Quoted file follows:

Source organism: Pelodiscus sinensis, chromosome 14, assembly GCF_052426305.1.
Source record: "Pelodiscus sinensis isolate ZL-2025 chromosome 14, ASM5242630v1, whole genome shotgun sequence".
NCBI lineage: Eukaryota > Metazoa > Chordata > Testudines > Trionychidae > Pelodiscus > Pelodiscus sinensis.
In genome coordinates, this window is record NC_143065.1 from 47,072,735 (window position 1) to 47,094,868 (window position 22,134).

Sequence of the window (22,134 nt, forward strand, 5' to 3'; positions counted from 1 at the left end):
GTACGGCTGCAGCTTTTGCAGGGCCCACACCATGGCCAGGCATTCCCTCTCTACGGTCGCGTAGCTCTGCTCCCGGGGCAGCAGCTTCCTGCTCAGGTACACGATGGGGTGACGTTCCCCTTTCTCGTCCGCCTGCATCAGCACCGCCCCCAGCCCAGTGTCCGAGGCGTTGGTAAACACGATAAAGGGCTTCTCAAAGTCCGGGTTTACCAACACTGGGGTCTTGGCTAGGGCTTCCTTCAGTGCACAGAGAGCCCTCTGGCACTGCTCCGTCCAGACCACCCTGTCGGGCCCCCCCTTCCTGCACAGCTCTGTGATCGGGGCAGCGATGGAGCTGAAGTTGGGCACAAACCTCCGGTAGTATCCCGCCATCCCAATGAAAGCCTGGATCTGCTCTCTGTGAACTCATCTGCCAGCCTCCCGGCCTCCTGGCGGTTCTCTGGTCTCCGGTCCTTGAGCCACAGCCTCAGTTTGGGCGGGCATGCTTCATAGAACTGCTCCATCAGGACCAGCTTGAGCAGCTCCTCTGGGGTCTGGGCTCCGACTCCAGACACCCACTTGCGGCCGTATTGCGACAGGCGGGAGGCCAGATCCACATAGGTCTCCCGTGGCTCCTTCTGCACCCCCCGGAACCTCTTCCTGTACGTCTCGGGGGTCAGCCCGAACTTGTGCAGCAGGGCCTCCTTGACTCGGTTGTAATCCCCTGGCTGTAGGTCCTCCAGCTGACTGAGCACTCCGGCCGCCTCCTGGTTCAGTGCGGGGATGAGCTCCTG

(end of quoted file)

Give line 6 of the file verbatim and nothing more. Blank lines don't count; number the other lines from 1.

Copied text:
GTACGGCTGCAGCTTTTGCAGGGCCCACACCATGGCCAGGCATTCCCTCTCTACGGTCGCGTAGCTCTGCTCCCGGGGCAGCAGCTTCCTGCTCAGGTACACGATGGGGTGACGTTCCCCTTTCTCGTCCGCCTGCATCAGCACCGCCCCCAGCCCAGTGTCCGAGGCGTTGGTAAACACGATAAAGGGCTTCTCAAAGTCCGGGTTTACCAACACTGGGGTCTTGGCTAGGGCTTCCTTCAGTGCACAGAGAGCCCTCTGGCACTGCTCCGTCCAGACCACCCTGTCGGGCCCCCCCTTCCTGCACAGCTCTGTGATCGGGGCAGCGATGGAGCTGAAGTTGGGCACAAACCTCCGGTAGTATCCCGCCATCCCAATGAAAGCCTGGATCTGCTCTCTGTGAACTCATCTGCCAGCCTCCCGGCCTCCTGGCGGTTCTCTGGTCTCCGGTCCTTGAGCCACAGCCTCAGTTTGGGCGGGCATGCTTCATAGAACTGCTCCATCAGGACCAGCTTGAGCAGCTCCTCTGGGGTCTGGGCTCCGACTCCAGACACCCACTTGCGGCCGTATTGCGACAGGCGGGAGGCCAGATCCACATAGGTCTCCCGTGGCTCCTTCTGCACCCCCCGGAACCTCTTCCTGTACGTCTCGGGGGTCAGCCCGAACTTGTGCAGCAGGGCCTCCTTGACTCGGTTGTAATCCCCTGGCTGTAGGTCCTCCAGCTGACTGAGCACTCCGGCCGCCTCCTGGTTCAGTGCGGGGATGAGCTCCTG